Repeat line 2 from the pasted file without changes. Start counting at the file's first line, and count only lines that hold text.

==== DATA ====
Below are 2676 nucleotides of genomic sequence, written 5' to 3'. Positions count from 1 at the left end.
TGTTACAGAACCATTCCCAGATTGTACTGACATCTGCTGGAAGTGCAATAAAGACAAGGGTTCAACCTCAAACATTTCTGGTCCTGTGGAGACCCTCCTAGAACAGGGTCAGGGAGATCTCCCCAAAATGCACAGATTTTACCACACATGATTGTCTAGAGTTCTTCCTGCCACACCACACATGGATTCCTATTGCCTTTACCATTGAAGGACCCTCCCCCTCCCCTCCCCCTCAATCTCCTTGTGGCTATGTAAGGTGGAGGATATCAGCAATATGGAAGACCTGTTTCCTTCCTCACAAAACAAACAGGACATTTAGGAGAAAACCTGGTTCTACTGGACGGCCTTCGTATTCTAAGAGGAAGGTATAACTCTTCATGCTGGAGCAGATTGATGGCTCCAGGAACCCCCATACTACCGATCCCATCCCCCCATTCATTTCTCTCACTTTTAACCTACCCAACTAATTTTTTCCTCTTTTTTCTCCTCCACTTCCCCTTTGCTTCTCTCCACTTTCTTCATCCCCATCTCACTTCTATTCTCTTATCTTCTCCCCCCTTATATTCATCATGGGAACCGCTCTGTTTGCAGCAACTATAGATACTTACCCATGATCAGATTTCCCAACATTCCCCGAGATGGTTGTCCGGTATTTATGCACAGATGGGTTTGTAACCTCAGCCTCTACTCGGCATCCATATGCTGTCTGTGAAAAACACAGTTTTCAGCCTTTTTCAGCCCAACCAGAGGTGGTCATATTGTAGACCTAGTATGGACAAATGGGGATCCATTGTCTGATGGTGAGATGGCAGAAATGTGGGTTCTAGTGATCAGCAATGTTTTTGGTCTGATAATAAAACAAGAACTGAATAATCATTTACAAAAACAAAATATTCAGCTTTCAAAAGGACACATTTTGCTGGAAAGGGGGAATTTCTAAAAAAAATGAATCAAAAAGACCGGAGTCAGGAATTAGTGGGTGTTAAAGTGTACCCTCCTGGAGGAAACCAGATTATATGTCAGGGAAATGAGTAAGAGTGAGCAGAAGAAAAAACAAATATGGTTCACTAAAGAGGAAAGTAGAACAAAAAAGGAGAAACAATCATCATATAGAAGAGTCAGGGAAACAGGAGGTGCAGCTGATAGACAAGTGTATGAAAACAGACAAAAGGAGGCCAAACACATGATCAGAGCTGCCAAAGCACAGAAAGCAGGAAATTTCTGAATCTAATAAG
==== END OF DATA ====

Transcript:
TGTTACAGAACCATTCCCAGATTGTACTGACATCTGCTGGAAGTGCAATAAAGACAAGGGTTCAACCTCAAACATTTCTGGTCCTGTGGAGACCCTCCTAGAACAGGGTCAGGGAGATCTCCCCAAAATGCACAGATTTTACCACACATGATTGTCTAGAGTTCTTCCTGCCACACCACACATGGATTCCTATTGCCTTTACCATTGAAGGACCCTCCCCCTCCCCTCCCCCTCAATCTCCTTGTGGCTATGTAAGGTGGAGGATATCAGCAATATGGAAGACCTGTTTCCTTCCTCACAAAACAAACAGGACATTTAGGAGAAAACCTGGTTCTACTGGACGGCCTTCGTATTCTAAGAGGAAGGTATAACTCTTCATGCTGGAGCAGATTGATGGCTCCAGGAACCCCCATACTACCGATCCCATCCCCCCATTCATTTCTCTCACTTTTAACCTACCCAACTAATTTTTTCCTCTTTTTTCTCCTCCACTTCCCCTTTGCTTCTCTCCACTTTCTTCATCCCCATCTCACTTCTATTCTCTTATCTTCTCCCCCCTTATATTCATCATGGGAACCGCTCTGTTTGCAGCAACTATAGATACTTACCCATGATCAGATTTCCCAACATTCCCCGAGATGGTTGTCCGGTATTTATGCACAGATGGGTTTGTAACCTCAGCCTCTACTCGGCATCCATATGCTGTCTGTGAAAAACACAGTTTTCAGCCTTTTTCAGCCCAACCAGAGGTGGTCATATTGTAGACCTAGTATGGACAAATGGGGATCCATTGTCTGATGGTGAGATGGCAGAAATGTGGGTTCTAGTGATCAGCAATGTTTTTGGTCTGATAATAAAACAAGAACTGAATAATCATTTACAAAAACAAAATATTCAGCTTTCAAAAGGACACATTTTGCTGGAAAGGGGGAATTTCTAAAAAAAATGAATCAAAAAGACCGGAGTCAGGAATTAGTGGGTGTTAAAGTGTACCCTCCTGGAGGAAACCAGATTATATGTCAGGGAAATGAGTAAGAGTGAGCAGAAGAAAAAACAAATATGGTTCACTAAAGAGGAAAGTAGAACAAAAAAGGAGAAACAATCATCATATAGAAGAGTCAGGGAAACAGGAGGTGCAGCTGATAGACAAGTGTATGAAAACAGACAAAAGGAGGCCAAACACATGATCAGAGCTGCCAAAGCACAGAAAGCAGGAAATTTCTGAATCTAATAAG